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ARTICLE
Year : 2000  |  Volume : 42  |  Issue : 3  |  Page : 253-257

Relapse Precipitants in Opiate Addiction : Assessment in Community Treatment Setting


1 Assistant Professor, De-addiction Centre, Department of Psychiatry, All India Institute of Medical Sciences, NewDelhi-110029, India
2 Additional Professor, De-addiction Centre, Department of Psychiatry, All India Institute of Medical Sciences, NewDelhi-110029, India
3 Medical Social Officer, De-addiction Centre, Department of Psychiatry, All India Institute of Medical Sciences, NewDelhi-110029, India

Correspondence Address:
Hem Raj
Assistant Professor, De-addiction Centre, Department of Psychiatry, All India Institute of Medical Sciences, NewDelhi-110029
India
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Source of Support: None, Conflict of Interest: None


PMID: 21407952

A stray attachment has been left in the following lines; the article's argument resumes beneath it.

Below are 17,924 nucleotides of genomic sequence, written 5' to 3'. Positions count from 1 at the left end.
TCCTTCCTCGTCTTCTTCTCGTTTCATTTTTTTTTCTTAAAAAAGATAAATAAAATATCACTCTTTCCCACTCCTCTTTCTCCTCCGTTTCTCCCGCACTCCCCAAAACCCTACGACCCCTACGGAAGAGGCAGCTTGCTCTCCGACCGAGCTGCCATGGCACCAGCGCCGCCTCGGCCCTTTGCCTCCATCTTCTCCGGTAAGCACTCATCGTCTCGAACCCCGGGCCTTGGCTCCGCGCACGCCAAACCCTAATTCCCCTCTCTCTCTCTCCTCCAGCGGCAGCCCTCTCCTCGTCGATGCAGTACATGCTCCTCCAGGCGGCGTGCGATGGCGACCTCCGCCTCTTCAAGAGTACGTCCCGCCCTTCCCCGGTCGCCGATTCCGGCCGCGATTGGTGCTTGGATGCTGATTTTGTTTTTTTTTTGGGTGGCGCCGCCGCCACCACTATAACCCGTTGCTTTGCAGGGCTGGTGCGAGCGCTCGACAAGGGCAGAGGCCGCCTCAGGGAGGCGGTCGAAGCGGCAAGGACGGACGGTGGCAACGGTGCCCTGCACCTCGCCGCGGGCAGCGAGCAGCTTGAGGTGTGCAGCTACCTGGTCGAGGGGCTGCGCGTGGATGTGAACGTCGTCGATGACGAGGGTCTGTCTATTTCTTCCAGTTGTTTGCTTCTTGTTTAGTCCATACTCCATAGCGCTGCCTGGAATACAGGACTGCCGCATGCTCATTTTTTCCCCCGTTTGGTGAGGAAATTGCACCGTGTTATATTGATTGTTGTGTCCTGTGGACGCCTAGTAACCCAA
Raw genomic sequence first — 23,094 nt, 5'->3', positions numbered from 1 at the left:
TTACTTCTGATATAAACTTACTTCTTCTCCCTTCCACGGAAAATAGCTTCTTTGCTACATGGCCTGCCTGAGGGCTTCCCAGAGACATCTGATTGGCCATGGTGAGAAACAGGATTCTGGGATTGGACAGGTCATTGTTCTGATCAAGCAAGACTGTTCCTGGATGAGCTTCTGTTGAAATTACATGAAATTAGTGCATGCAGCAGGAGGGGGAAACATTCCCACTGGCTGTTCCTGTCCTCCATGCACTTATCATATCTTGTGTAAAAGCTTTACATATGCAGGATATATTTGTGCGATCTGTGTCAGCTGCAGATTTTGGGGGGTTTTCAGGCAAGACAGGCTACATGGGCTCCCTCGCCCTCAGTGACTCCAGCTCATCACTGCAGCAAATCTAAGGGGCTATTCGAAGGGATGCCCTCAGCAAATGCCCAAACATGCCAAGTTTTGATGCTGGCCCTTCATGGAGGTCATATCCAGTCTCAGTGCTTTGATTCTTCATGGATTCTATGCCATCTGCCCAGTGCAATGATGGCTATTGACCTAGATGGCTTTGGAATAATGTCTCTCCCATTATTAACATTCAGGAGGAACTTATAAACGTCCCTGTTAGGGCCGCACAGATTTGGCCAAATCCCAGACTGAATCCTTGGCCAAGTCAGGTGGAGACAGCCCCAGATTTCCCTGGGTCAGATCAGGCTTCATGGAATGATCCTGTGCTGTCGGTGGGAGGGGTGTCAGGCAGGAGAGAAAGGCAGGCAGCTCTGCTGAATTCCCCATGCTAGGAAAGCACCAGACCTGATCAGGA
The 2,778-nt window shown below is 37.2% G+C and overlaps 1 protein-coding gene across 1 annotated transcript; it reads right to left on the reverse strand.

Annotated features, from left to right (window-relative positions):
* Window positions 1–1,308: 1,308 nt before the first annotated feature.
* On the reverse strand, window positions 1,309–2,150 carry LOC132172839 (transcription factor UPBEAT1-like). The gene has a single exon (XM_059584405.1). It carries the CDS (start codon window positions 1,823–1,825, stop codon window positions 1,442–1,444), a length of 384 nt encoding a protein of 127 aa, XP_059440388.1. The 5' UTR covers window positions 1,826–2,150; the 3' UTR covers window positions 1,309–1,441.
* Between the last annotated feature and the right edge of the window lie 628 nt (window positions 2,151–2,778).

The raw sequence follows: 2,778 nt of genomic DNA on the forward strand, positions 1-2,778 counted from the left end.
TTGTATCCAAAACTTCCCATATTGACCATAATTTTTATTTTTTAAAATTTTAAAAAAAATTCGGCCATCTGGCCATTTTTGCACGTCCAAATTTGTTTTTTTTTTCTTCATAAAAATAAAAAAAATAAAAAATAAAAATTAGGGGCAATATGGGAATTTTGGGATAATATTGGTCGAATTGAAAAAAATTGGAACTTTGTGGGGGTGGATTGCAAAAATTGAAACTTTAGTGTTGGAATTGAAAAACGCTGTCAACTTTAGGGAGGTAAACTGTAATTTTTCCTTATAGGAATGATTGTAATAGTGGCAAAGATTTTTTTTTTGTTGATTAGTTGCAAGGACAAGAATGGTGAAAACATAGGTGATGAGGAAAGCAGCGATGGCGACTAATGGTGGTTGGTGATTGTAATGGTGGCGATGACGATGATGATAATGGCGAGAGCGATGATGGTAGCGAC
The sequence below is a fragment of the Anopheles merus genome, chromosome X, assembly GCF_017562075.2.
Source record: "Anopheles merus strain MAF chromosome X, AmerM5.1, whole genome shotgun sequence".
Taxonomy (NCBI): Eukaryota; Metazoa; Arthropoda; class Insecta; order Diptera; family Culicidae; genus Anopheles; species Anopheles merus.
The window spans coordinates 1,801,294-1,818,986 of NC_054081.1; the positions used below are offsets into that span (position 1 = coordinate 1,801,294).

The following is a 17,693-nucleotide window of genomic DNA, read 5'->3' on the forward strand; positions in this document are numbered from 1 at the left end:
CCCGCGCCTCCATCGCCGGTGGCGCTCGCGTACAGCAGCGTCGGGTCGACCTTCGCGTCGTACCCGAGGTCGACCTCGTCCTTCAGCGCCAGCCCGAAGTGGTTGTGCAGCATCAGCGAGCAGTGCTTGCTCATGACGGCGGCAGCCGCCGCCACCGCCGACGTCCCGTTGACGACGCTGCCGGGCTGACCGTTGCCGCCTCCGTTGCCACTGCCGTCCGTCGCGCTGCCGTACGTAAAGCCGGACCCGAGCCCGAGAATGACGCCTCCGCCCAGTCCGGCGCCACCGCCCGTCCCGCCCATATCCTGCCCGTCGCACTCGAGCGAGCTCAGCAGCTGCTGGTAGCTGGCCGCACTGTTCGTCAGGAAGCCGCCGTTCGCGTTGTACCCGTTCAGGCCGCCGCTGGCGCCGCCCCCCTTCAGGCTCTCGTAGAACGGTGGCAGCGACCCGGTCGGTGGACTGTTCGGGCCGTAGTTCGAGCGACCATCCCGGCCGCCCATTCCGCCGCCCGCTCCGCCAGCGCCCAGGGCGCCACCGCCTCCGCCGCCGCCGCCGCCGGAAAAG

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Drug and alcohol dependence is a chronic relapsing disorder so that there is a need for continued care to prevent relapses. Relapse is generally understood as a return to earlier pattern of use for a drug after a period abstinence. The factors leading to relapse can be intra-psychic and interpersonal. In an attempt to understand the factors leading to first use and relapse in opioid dependence this study was conducted in a community treatment setting at the De-addiction centre of All India Institute of Medical Sciences. The sample consisted of 25 consecutive subjects with opioid dependence who had used the opioid after a period of 3 weeks of self reported abstinence in the 6 months prior to assessment. A semi-structured interview schedule was used to interview the subjects. The results showed that about 2/3rds of the sample had heroin dependence whereas the rest had buprenorphine dependence. After the first use, which occurred after a mean abstinence of 16.4 weeks. 19/25 subjects progressed to regular use (relapse) within a mean period of 8.7 days. The reasons for first use and regular use were almost the same and the common reasons were sleep disturbances, body ache and urges to take the drug. Some subjects reported sadness, family conflict and peer influences also as reasons for first as well as regular use. This preliminary study found that the factors leading to first use and regular use in our subjects are the same and that very soon after the first use the regular use ensues thus interventions that focus on preventing first use need to be emphasised.



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